More Burnaby residents are speaking out about how inflation is making the act of buying groceries a sad and depressing experience.
Food prices in Canada are soaring as higher input costs, shipping fees and wages push the food inflation rate to 6.5 per cent — the biggest year-over-year jump in grocery bills in more than a decade.
Statistics Canada said Wednesday the increase in food prices in January outpaced the overall annual inflation rate of 5.1 per cent.
Meat, bread and fruit were just some of the food items pushing up the cost of groceries, the agency said.
“I’ve been reading the NOW’s stories about ‘sticker shock’ from going to the grocery store and I can confirm that I definitely had sticker shock looking at outrageous meat prices,” said Terri, a Burnaby shopper who does the grocery buying for her, her husband and their three young children. “We’re a one-income family because I stay home due to the high cost of child care. I’m used to stretching out the food budget but this is ridiculous. I’m having to cut back on some pretty essential items just to get enough food to feed the family.”
A Burnaby senior name Mary told the NOW during a visit to a Kensington Plaza store that her fixed income means that the money available to buy food has shrunk dramatically.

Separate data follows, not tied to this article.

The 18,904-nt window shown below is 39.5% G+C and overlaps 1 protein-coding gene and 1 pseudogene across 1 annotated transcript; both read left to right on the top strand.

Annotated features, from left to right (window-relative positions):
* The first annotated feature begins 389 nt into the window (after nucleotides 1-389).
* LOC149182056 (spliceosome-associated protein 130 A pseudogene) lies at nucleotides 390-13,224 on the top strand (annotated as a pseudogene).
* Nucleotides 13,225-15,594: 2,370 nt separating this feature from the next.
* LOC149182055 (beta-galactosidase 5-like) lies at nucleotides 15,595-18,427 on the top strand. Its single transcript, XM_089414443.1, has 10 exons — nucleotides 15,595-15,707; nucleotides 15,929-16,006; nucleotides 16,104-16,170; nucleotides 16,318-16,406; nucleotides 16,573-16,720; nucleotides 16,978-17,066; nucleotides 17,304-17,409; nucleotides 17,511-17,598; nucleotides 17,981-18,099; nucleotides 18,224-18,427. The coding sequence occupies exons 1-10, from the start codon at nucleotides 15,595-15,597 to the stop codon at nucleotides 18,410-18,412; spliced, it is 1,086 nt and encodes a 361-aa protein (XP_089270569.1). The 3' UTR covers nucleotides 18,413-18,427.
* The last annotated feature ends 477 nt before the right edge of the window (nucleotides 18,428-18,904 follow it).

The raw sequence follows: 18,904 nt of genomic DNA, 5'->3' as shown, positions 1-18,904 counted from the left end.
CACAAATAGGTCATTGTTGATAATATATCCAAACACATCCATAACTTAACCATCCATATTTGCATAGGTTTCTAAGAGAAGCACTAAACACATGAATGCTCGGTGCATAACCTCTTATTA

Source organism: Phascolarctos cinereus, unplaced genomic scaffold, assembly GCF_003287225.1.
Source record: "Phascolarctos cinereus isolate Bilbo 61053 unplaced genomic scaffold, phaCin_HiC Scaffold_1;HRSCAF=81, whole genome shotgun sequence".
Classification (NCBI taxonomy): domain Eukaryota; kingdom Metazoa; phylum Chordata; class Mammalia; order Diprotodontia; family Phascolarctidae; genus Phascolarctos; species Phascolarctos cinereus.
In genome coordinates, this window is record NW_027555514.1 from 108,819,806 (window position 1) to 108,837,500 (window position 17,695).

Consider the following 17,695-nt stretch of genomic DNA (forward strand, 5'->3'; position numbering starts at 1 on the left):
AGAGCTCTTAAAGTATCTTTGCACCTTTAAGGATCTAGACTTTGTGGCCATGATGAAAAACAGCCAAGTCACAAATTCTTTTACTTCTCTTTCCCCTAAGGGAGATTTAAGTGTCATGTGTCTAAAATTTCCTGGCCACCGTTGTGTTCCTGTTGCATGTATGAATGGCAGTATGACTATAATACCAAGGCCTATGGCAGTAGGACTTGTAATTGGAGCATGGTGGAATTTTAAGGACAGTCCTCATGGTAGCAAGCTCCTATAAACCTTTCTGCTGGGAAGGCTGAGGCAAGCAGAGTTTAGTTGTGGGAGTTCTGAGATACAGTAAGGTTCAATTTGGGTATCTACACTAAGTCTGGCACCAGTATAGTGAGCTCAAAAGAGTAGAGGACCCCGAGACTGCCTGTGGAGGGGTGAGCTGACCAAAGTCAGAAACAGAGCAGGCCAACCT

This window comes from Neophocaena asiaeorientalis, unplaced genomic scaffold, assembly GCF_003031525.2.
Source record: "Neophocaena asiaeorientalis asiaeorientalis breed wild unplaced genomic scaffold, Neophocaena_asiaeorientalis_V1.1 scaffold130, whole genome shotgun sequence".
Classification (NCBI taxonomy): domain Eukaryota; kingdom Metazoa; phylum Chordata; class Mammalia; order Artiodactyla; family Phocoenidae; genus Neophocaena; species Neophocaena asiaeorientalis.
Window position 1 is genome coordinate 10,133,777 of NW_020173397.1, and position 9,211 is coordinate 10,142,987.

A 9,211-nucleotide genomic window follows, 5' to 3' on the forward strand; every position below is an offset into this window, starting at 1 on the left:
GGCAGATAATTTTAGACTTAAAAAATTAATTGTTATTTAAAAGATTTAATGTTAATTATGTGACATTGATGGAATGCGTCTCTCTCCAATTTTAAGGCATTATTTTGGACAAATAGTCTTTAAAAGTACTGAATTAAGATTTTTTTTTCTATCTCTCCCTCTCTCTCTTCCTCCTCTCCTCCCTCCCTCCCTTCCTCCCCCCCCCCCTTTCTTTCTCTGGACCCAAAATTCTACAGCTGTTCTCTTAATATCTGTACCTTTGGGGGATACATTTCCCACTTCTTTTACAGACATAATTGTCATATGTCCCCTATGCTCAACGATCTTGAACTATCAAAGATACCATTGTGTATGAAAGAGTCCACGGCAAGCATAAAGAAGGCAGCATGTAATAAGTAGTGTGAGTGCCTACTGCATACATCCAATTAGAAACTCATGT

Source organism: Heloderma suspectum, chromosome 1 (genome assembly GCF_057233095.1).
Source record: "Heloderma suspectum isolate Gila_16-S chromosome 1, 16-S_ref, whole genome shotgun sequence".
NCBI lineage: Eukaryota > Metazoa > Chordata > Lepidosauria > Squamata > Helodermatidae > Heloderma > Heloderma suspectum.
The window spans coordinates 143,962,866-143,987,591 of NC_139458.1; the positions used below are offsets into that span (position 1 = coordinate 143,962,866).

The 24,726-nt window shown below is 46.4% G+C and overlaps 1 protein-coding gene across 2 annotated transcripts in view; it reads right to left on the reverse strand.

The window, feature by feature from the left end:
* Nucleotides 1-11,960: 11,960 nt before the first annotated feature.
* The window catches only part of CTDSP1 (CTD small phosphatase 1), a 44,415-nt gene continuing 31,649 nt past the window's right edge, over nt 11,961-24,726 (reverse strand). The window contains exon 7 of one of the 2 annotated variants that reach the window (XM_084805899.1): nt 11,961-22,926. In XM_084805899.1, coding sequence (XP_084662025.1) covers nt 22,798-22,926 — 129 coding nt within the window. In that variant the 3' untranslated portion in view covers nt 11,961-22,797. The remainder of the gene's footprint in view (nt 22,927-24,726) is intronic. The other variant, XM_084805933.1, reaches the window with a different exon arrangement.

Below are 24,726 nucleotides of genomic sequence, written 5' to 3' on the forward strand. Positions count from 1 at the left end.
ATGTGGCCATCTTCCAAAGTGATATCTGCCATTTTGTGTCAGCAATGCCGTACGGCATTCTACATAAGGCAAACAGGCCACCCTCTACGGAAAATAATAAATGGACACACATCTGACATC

“I’m starting to skip the odd meal in order to stretch things out,” she said. “I don’t have anywhere else to cut costs. I don’t drive anymore because I couldn’t’ afford that. Someone needs to do something.”
Higher food prices reflect a raft of issues, including the rising cost of goods, labour shortages and supply chain disruptions, experts say.
"It's layer upon layer of issues that are compounding to create these skyrocketing prices," said Simon Somogyi, University of Guelph professor and Arrell Chair in the Business of Food.
"The cost of everything across the food supply chain is getting so expensive and that's the same for farms, wholesalers, packers and processors right up to retailers. All these things are coming together on top of other issues like winter storms and shipping delays and the result is higher prices."
Canadians paid 7.4 per cent more for bakery products in January compared with a year ago, an extra 16.5 per cent for margarine and 12.1 per cent more for condiments, spices and vinegars, Statistics Canada said.
Supply chain disruptions and unfavourable growing conditions also pushed fresh fruit prices up 8.2 per cent, the agency said.
Meanwhile, the price of beef jumped a whopping 13 per cent while chicken was up nine per cent and fish increased 7.9 per cent.
"We're starting to see commodity price increases ripple through to the grocery store," said Stuart Smyth, associate professor and research chair in Agri-Food Innovation at the University of Saskatchewan.
"We'll see those higher beef prices continually for the next several months."
- With additional reporting by the Canadian Press